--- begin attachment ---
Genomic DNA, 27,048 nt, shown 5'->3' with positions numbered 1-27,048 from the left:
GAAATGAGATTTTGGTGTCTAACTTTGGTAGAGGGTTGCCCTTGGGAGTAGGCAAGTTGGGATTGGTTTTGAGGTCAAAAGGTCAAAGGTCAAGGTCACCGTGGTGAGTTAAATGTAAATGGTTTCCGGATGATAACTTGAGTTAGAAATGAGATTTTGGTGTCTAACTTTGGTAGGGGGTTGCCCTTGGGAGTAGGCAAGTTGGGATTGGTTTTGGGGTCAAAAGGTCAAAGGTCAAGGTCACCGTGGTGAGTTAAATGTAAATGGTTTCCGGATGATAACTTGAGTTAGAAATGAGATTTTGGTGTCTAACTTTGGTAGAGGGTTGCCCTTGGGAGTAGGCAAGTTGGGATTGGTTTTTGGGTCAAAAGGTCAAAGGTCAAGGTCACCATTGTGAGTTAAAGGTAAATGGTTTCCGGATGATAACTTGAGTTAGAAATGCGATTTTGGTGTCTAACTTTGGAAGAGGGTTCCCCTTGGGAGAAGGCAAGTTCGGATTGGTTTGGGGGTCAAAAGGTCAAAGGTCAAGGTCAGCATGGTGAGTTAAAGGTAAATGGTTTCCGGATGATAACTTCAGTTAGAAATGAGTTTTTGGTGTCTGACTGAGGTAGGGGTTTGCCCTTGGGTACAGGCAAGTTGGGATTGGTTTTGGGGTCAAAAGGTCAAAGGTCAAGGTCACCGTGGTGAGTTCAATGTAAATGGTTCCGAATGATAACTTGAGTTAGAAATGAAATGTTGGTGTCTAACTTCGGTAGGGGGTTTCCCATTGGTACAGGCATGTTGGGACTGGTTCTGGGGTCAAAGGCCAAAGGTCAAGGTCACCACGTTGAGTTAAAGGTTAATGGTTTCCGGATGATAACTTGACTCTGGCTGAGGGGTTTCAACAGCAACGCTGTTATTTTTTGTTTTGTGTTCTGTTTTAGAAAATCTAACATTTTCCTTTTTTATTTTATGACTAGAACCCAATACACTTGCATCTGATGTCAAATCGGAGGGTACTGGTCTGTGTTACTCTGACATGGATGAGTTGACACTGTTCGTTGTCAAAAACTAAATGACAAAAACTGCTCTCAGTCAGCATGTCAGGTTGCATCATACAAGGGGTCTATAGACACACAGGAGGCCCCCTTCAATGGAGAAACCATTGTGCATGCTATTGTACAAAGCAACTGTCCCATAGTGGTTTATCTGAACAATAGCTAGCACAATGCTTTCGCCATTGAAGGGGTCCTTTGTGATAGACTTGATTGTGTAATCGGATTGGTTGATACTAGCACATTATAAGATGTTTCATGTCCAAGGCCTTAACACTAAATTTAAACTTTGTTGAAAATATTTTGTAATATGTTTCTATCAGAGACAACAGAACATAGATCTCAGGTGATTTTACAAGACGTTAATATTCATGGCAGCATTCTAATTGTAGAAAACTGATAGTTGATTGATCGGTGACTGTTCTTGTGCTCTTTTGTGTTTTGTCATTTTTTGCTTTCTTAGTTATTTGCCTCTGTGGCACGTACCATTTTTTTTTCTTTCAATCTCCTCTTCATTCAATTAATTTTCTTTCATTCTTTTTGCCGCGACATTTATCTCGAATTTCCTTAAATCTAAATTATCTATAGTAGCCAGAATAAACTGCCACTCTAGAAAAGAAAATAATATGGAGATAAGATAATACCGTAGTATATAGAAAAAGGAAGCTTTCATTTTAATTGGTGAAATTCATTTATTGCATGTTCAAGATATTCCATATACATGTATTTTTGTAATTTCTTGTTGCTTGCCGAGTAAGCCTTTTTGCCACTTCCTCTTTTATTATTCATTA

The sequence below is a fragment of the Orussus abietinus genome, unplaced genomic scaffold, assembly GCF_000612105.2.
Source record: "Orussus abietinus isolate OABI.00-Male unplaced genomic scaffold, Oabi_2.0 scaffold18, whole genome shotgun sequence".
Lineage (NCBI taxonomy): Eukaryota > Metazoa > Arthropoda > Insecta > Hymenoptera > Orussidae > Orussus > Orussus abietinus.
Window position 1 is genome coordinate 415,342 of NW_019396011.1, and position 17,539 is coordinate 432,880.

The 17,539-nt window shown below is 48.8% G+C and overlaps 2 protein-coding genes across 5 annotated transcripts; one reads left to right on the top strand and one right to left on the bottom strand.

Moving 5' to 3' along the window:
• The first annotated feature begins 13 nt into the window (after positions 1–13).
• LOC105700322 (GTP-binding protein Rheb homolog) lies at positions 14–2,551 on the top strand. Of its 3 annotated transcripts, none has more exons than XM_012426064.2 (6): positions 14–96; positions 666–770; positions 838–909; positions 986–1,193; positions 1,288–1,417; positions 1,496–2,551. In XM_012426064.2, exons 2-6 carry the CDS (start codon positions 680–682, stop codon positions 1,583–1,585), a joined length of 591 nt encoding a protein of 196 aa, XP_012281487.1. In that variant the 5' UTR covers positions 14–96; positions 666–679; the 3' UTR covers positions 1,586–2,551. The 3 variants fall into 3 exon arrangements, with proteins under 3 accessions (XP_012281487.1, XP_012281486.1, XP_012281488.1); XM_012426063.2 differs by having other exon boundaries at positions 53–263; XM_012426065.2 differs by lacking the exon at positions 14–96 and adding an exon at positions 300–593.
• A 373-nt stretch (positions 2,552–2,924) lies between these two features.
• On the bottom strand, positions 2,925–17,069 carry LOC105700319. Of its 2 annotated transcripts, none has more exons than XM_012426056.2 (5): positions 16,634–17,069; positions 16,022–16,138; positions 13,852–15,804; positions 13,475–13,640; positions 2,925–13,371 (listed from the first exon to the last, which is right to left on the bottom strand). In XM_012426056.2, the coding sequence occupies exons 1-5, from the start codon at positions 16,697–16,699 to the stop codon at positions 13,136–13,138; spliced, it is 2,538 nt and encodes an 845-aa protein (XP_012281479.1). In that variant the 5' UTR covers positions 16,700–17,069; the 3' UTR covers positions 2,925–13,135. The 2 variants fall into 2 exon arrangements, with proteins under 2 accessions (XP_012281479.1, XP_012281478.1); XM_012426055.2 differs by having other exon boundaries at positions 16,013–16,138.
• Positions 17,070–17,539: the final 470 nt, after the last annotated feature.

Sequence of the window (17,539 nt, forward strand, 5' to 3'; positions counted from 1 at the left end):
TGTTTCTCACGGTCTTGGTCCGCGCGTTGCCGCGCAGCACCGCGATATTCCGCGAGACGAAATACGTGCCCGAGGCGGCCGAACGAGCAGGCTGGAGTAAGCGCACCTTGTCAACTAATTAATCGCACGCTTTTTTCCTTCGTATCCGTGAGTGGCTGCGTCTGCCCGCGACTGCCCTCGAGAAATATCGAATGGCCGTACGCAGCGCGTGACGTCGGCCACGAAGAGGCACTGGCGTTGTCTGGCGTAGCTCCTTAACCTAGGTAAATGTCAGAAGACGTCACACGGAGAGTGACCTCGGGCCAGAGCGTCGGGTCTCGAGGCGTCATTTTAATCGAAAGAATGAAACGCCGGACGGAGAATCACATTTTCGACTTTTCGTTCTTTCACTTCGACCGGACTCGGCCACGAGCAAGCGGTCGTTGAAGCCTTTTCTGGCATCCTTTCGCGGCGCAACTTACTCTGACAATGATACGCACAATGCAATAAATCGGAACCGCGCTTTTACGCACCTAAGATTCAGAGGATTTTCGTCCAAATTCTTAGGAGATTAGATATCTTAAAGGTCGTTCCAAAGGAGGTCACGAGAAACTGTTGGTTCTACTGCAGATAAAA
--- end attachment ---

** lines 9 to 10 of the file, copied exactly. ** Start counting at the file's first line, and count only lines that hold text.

• The first annotated feature begins 13 nt into the window (after positions 1–13).
• LOC105700322 (GTP-binding protein Rheb homolog) lies at positions 14–2,551 on the top strand. Of its 3 annotated transcripts, none has more exons than XM_012426064.2 (6): positions 14–96; positions 666–770; positions 838–909; positions 986–1,193; positions 1,288–1,417; positions 1,496–2,551. In XM_012426064.2, exons 2-6 carry the CDS (start codon positions 680–682, stop codon positions 1,583–1,585), a joined length of 591 nt encoding a protein of 196 aa, XP_012281487.1. In that variant the 5' UTR covers positions 14–96; positions 666–679; the 3' UTR covers positions 1,586–2,551. The 3 variants fall into 3 exon arrangements, with proteins under 3 accessions (XP_012281487.1, XP_012281486.1, XP_012281488.1); XM_012426063.2 differs by having other exon boundaries at positions 53–263; XM_012426065.2 differs by lacking the exon at positions 14–96 and adding an exon at positions 300–593.